On 27 June 1950, President Harry S. Truman ordered the U.S. Armed Forces into action in Korea. As the 1st Marine Division deployed, dental officers and technicians marched shoulder to shoulder with Marines onto the battlefield, providing dental and medical support forward. Korea marked the first time in history that enlisted men of the Navy wore dental rating badges into combat. One such man was DN Thomas A. Christianson, awarded the Navy Cross posthumously for his gallant efforts while serving with the 1st Amphibious Tractor Battalion.

At the peak of the Korean War, 1,900 dental officers and 4,700 dental technicians were on active duty. As in World War I and World War II, dental personnel served heroically. Fifteen dental officers earned personal commendations, including the Silver Star, the Bronze Star, and the Navy and Marine Corps Commendation Ribbon with Combat V.

Dental advancements

Revolutionizing the field of dentistry worldwide, researchers led by Dr. Ferguson at the Naval Dental School developed pioneer models of the dental air turbine, hand piece and ultrasonic vibrating instruments, and sit-down lounge-type dental chair and stools. The late Dr. Ferguson was also mainly responsible for his creative ideas regarding sit-down, four-handed dentistry, Expanded Duty, and Dental Aux. Later in Dr. Ferguson's non-military career as Dean at SUNY Buffalo School of Dentistry, his efforts helped to promote the U.S.P.H.S. "Project ACORDE" to standardize all American dental schools. Dr. Ferguson was also a "Founding Father" of the American Academy of Operative Dentistry (A.A.O.D). His ideas and concepts were a tremendous leap forward for the dental profession today. The hardware that Dr. Ferguson helped to create's prototypes are currently displayed at the Smithsonian Institution.

Vietnam War

See also: 3rd Dental Battalion

By the beginning of the '60s, Navy Dentistry operated from 160 shore-based facilities and aboard 156 ships. To support Marine Corps operations, Navy Dentistry developed innovative ways to use their skills in the field. Able to deploy nine mobile dental units on trailers, they also developed more powerful rotary instruments and a field x-ray and developing unit.

These field dental capabilities proved their worth when a detachment of the 3rd Dental Company deployed with Marines to Vietnam in June 1965. Many more Dental teams would follow. Between 1965 and 1973, Dental Corps personnel from the 1st, 3rd, and 11th Dental Companies, along with detachments of the 15th Dental Company, deployed to Vietnam in support of Marine Ground and Air Combat Units. In addition to caring for Marines, dental personnel participated in many civic action programs rendering humanitarian aid to Vietnamese civilians. They were also busily training Vietnamese dentists in basic and advanced dental procedures, as part of the "Vietnamization" program.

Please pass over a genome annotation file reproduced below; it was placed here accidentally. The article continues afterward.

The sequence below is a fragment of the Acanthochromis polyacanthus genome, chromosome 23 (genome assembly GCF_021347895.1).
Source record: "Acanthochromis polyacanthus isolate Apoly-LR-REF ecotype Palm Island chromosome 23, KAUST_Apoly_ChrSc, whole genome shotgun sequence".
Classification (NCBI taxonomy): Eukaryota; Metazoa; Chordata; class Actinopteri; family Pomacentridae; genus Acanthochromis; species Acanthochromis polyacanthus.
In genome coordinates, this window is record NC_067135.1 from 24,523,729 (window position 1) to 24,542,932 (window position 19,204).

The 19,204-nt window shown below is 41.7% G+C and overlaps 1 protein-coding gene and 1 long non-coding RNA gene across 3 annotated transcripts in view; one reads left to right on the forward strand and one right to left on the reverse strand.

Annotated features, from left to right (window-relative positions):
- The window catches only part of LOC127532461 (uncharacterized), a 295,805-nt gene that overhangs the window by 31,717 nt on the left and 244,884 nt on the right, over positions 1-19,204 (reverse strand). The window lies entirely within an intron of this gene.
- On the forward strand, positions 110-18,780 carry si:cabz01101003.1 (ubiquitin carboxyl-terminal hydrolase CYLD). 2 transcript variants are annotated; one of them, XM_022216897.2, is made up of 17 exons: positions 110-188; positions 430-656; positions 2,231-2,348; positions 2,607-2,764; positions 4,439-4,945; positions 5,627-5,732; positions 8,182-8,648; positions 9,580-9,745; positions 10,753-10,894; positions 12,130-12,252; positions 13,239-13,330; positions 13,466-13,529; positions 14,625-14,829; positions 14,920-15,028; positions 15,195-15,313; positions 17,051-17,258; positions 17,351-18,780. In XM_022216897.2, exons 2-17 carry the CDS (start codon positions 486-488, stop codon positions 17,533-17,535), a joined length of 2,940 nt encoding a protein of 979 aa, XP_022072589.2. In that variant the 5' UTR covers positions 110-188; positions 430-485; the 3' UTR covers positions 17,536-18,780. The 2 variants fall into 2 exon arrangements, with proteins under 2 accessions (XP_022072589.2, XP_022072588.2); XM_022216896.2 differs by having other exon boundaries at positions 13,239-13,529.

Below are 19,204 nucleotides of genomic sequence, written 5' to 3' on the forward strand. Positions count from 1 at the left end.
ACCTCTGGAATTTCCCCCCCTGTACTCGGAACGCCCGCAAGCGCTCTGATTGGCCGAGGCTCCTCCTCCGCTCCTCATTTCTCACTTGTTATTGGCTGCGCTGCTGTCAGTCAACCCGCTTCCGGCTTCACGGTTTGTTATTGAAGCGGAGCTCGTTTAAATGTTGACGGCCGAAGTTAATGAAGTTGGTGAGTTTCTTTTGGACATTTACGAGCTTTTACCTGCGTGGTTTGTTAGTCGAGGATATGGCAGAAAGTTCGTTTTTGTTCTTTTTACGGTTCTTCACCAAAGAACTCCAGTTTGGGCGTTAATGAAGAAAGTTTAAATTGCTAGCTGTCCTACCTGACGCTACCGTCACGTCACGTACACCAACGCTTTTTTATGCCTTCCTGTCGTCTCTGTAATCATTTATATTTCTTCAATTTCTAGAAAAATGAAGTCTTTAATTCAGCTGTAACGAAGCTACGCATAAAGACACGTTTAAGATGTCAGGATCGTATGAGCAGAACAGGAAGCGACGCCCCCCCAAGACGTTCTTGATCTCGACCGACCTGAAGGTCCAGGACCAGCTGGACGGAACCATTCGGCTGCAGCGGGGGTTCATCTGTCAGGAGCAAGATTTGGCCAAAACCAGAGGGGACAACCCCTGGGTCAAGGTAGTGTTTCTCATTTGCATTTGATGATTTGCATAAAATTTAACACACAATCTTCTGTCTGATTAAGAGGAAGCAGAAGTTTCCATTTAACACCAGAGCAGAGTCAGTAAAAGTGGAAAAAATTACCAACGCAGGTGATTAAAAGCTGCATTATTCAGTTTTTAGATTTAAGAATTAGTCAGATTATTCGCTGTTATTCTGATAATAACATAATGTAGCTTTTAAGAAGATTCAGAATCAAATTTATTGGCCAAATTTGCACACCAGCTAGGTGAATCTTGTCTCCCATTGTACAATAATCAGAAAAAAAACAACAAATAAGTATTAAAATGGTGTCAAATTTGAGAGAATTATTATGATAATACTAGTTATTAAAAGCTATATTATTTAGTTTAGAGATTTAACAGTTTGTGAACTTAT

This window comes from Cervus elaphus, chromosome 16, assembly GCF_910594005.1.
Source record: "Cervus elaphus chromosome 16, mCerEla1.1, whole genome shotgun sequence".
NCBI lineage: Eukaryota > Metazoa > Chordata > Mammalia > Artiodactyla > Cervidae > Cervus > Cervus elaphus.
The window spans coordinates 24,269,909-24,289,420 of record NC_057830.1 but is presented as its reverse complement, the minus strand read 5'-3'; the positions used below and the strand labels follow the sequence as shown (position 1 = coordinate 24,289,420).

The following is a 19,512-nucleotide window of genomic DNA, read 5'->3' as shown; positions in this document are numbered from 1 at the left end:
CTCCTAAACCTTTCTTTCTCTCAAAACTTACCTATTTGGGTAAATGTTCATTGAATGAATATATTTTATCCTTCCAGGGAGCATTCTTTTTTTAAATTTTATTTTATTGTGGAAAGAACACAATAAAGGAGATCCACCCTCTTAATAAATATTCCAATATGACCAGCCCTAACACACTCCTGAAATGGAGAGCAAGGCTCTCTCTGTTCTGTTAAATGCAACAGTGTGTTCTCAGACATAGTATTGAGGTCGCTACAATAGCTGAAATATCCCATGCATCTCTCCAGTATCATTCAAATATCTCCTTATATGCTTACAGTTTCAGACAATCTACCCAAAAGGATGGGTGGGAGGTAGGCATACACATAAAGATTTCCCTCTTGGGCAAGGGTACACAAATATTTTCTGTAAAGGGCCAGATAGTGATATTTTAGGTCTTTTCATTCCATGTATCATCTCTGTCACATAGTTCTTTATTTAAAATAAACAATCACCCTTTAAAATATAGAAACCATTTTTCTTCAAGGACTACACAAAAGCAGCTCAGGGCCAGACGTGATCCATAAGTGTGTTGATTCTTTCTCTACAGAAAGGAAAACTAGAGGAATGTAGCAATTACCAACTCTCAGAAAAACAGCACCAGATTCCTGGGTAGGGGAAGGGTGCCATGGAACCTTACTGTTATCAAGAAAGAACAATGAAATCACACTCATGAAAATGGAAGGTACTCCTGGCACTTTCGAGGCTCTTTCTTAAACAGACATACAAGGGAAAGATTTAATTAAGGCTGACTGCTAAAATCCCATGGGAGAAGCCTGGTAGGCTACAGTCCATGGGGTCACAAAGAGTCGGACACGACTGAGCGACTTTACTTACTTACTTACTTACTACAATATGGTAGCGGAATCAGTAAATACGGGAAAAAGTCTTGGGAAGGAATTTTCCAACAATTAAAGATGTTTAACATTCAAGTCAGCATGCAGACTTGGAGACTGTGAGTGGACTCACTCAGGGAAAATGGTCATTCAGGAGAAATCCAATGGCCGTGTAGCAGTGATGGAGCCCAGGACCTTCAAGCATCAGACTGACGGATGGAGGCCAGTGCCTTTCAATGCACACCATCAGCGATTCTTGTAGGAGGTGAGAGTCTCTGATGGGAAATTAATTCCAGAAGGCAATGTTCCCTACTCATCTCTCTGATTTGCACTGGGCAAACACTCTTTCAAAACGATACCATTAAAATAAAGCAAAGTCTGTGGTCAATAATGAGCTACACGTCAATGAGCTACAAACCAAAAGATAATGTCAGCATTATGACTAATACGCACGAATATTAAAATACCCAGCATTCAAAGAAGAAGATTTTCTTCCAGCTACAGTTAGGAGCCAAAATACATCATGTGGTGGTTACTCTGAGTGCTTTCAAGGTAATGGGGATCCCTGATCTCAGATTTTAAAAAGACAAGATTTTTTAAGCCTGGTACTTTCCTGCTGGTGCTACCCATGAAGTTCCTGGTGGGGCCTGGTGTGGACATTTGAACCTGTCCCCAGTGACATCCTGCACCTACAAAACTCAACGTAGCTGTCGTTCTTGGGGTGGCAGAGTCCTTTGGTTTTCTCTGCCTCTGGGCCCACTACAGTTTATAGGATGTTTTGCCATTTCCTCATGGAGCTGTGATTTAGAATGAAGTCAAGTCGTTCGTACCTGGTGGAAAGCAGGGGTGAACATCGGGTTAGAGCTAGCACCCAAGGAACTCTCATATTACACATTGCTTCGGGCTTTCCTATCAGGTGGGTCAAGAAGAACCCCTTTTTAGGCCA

At the peak of the Vietnam War, there were 420 dental officers and 790 dental technicians (approximately one-fifth of the Dental Corps) deployed with Marine units.

Post–Vietnam War until the 1990s

In 1975, the nuclear-powered aircraft carrier, USS Nimitz (CVN–68) was commissioned. It was the most modern and capable dental facility afloat, supporting seven dental operating rooms, a prosthetic laboratory, a central sterilization room, an X-ray suite, and a preventive dentistry room. When a Navy jet crashed on the Nimitz flight deck on 26 May 1981, killing 14 and injuring 48, dental personnel were an integral asset to the mass casualty response and the overall team effort by the Medical and Dental Departments.

On 23 October 1983, the bombing of the Marine headquarters and barracks of Battalion Landing Team 1/8 of the 24th Marine Amphibious Unit at Beirut International Airport, Lebanon, left 241 American servicemen dead. The only on-scene Navy physician was killed, along with 18 Navy hospital corpsmen. Two dental officers assigned to the 24th Marine Amphibious Unit coordinated emergency trauma care with 15 hospital corpsmen, treating 65 casualties in the first two hours following the explosion. LTs' Bigelow and Ware would later be awarded Bronze Stars for their leadership and emergency medical services. Additional dental personnel aboard the USS Iwo Jima joined medical teams ashore to provide care and support for survivors.